A memoirist, and a freedom fighter, visits New York

HISTORY BOX: France invaded Algeria in 1830, brutally suppressing resistance until the entire territory was “pacified” in the 1870s. Hundreds of thousands of European settlers came to live throughout Algeria on lands that had been bought or, more commonly, confiscated from their original inhabitants. Indigenous Algerians were governed by a separate legal code, similar to the Black Codes of the post-Reconstruction American South, that abolished civil rights and authorized collective punishment. In 1954, the National Liberation Front (FLN) rose up against French military occupation in the Algerian War of Independence. The conflict left 350,000 dead on the Algerian side and 100,000 on the French side (most of them harkis, or indigenous Algerians in the French army) and resulted in Algeria’s independence in 1962.

By Emily Lever

In his lifetime, Saadi Yacef has been many things: a freedom fighter; a prisoner; a memoirist; a senator; and a film producer.

As the military leader of the National Liberation Front in Algiers in the 1950s, Yacef was a key actor in one of the bloodiest decolonization wars of the 20th century. His memoir, written after the Algerian War of Independence, was adapted into the 1966 film The Battle of Algiers, which became a box office sensation and perhaps - aside from Casablanca - the most famous movie set in North Africa.

Yacef wrote his memoir – Souvenirs de la Bataille d’Alger (Memories of the Battle of Algiers) – in prison, after his capture by French forces in 1957. The book was published in 1962 and detailed his experiences waging urban guerilla warfare against the French army in Algeria's eight year struggle for independence. Yacef co-produced the movie adaptation and also stepped in front of the camera to play himself (his character bears his nom de guerre, Si Jaffar).

The Battle of Algiers was banned in France until 1971 due to threats from right-wing groups. Today, its legacy is one of critical acclaim (three Oscar nominations, a Golden Lion from Venice and scores of other awards) and continued political relevance. In fact, the film was required watching for the Pentagon as well as the Black Panthers here in America.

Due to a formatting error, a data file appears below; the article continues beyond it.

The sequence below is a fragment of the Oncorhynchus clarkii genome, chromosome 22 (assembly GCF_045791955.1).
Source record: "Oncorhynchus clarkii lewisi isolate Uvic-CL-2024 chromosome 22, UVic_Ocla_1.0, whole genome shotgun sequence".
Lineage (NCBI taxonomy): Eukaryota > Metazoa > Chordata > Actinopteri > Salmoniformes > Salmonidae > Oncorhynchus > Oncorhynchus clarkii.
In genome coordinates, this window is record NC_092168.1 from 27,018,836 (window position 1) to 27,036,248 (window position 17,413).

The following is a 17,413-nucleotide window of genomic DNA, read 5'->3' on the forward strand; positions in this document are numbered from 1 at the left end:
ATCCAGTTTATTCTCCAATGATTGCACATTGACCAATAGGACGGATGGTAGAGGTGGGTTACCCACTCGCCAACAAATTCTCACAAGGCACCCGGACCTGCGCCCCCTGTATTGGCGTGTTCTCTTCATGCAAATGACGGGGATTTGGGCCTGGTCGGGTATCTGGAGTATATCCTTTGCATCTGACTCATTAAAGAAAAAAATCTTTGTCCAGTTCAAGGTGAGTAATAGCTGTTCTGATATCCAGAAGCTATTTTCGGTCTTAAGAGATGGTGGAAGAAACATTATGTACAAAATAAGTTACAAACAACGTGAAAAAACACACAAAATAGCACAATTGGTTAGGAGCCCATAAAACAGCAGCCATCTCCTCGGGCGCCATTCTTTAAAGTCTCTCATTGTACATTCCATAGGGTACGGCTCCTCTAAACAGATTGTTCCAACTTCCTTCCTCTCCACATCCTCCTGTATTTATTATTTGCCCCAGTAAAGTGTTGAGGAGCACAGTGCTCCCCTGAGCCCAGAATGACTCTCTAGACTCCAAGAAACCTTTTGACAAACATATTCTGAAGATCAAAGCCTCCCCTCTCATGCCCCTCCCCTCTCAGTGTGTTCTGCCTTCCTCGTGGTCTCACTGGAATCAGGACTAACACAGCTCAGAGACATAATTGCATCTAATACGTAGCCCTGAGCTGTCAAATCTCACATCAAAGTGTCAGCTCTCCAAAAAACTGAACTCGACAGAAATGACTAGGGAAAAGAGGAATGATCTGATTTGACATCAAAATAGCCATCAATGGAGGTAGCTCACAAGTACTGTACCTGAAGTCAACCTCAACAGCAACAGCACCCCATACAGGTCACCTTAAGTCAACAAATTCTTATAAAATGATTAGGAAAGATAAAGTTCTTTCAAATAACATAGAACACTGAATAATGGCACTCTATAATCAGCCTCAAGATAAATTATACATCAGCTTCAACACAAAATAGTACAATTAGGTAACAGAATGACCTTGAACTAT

LSP recently met with Yacef at the Film Forum in New York ahead of the movie's re-release. An enthusiastic talker, he recounted his experience as a writer, producer and actor.

While incarcerated at Fresnes prison in France, Yacef held the status of political prisoner, which gave him access to writing materials. The book he produced "is reality," he said. "It’s what I lived through, with not one comma missing.” Upon his release from jail, Yacef was eager to pass on his message through film, “to the young people coming up." He sought a talented non-French European director, eventually landing on Venice Golden Lion winner and former anti-fascist fighter Gillo Pontecorvo.

Originally reluctant to appear as himself in a film based on his own writing, Yacef was persuaded both by his friends, who said, “it needs to be you,” and Pontecorvo, who told him: “I like your face, plus you led the whole thing, this is who we need." Yacef accepted the role, “so that there would be no deviation from the truth.”



It was in this spirit that he became an on-set advisor to Pontecorvo,  enlisting other former fighters as extras because, “they knew how to shoot.” The result gives off such an air of authenticity that the film begins with a disclaimer that it contains not a single image of documentary footage.

When asked about the level of violence in the film, his memoir, and in the war both depict, Yacef said that the violence of decolonization was the result of the century-long violence of colonization.

“They’re the ones who taught us to make and use bombs; it’s all thanks to them,” he said, noting that the French bombed the Casbah (the Arab section of Algiers) 37 times - “I counted” - before the FLN ever responded in kind.

He emphasized that the status quo and reality of colonization is violence, which is vital to understanding the Algerian War of Independence. “I was never a terrorist. I was a fighter,” he said firmly. The war he waged was, “a war of liberation. [France] colonized us for over a century."

"Those who rose up before us failed, and we took over and won.” LSP

A video of LSP host Prune Perromat's interview with Saadi Yacef will be posted shortly.